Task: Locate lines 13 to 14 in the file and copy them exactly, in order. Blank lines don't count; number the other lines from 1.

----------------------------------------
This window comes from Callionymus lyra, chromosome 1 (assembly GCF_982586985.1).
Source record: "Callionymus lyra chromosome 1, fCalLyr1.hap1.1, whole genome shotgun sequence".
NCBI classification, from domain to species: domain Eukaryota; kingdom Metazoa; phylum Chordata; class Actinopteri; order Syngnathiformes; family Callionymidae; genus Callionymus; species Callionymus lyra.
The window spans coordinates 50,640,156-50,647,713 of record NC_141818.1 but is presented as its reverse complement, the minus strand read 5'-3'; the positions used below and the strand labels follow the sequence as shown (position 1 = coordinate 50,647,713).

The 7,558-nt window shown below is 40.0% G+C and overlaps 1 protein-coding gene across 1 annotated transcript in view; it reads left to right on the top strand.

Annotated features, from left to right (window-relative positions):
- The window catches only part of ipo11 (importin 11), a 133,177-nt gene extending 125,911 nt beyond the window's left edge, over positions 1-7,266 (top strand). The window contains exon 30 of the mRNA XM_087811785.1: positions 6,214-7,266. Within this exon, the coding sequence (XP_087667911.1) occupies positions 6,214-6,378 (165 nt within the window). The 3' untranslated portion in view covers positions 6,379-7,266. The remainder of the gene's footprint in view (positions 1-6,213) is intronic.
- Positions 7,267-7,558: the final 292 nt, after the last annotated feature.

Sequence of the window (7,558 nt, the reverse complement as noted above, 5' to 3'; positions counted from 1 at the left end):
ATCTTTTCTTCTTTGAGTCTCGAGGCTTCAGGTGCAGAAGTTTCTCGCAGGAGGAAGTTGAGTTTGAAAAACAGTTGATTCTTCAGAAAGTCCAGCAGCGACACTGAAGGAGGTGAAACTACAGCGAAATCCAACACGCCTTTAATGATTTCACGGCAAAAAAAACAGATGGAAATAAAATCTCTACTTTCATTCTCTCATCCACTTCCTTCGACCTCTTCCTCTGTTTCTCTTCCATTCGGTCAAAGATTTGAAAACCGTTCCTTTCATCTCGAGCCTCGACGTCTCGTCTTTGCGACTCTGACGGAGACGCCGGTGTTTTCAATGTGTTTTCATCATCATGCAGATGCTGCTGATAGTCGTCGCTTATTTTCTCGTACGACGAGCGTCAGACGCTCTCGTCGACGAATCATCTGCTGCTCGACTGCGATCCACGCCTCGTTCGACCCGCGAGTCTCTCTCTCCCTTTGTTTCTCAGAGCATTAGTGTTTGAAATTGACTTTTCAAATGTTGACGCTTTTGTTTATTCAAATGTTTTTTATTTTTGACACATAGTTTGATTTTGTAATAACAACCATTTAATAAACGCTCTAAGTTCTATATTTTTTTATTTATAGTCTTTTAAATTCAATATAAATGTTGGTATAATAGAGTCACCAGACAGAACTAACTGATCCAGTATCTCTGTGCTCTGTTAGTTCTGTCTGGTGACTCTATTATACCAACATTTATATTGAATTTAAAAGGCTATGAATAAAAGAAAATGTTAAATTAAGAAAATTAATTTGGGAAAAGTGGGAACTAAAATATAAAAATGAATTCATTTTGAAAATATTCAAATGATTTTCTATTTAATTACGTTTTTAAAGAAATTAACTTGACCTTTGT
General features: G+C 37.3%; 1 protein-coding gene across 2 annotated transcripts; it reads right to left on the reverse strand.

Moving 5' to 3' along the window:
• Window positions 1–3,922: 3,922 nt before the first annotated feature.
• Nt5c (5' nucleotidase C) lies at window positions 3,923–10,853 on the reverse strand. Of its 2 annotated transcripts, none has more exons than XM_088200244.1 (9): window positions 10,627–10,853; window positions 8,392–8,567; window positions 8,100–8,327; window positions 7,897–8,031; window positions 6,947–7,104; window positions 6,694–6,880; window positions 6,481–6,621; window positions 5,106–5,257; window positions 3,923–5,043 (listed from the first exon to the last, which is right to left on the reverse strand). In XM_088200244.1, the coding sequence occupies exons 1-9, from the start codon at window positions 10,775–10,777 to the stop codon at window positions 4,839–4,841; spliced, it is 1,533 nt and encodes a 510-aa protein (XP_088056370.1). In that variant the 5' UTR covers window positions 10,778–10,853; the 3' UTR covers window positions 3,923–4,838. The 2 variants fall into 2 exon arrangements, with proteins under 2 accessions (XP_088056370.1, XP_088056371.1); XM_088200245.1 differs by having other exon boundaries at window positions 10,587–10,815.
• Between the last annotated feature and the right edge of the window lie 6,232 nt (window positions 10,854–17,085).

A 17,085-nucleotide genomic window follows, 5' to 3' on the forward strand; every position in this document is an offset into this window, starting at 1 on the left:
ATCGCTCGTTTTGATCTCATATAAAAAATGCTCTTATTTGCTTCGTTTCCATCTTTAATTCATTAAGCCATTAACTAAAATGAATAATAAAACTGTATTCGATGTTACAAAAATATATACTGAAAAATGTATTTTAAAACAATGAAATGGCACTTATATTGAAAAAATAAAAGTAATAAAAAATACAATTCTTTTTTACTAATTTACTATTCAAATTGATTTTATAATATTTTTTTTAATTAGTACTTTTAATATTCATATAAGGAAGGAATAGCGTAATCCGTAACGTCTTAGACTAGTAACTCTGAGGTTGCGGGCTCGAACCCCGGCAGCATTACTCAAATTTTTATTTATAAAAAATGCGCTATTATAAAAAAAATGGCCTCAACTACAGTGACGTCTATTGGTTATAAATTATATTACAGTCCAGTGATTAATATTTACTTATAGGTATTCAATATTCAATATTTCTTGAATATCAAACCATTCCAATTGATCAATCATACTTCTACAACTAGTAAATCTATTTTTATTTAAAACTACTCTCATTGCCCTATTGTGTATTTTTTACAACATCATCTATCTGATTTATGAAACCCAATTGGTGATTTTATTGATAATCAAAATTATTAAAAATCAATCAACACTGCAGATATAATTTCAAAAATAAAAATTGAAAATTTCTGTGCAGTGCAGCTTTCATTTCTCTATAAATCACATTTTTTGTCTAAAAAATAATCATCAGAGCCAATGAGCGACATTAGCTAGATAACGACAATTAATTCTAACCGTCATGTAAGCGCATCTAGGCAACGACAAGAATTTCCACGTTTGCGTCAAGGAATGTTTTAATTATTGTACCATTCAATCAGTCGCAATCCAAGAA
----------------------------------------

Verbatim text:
• Window positions 1–3,922: 3,922 nt before the first annotated feature.
• Nt5c (5' nucleotidase C) lies at window positions 3,923–10,853 on the reverse strand. Of its 2 annotated transcripts, none has more exons than XM_088200244.1 (9): window positions 10,627–10,853; window positions 8,392–8,567; window positions 8,100–8,327; window positions 7,897–8,031; window positions 6,947–7,104; window positions 6,694–6,880; window positions 6,481–6,621; window positions 5,106–5,257; window positions 3,923–5,043 (listed from the first exon to the last, which is right to left on the reverse strand). In XM_088200244.1, the coding sequence occupies exons 1-9, from the start codon at window positions 10,775–10,777 to the stop codon at window positions 4,839–4,841; spliced, it is 1,533 nt and encodes a 510-aa protein (XP_088056370.1). In that variant the 5' UTR covers window positions 10,778–10,853; the 3' UTR covers window positions 3,923–4,838. The 2 variants fall into 2 exon arrangements, with proteins under 2 accessions (XP_088056370.1, XP_088056371.1); XM_088200245.1 differs by having other exon boundaries at window positions 10,587–10,815.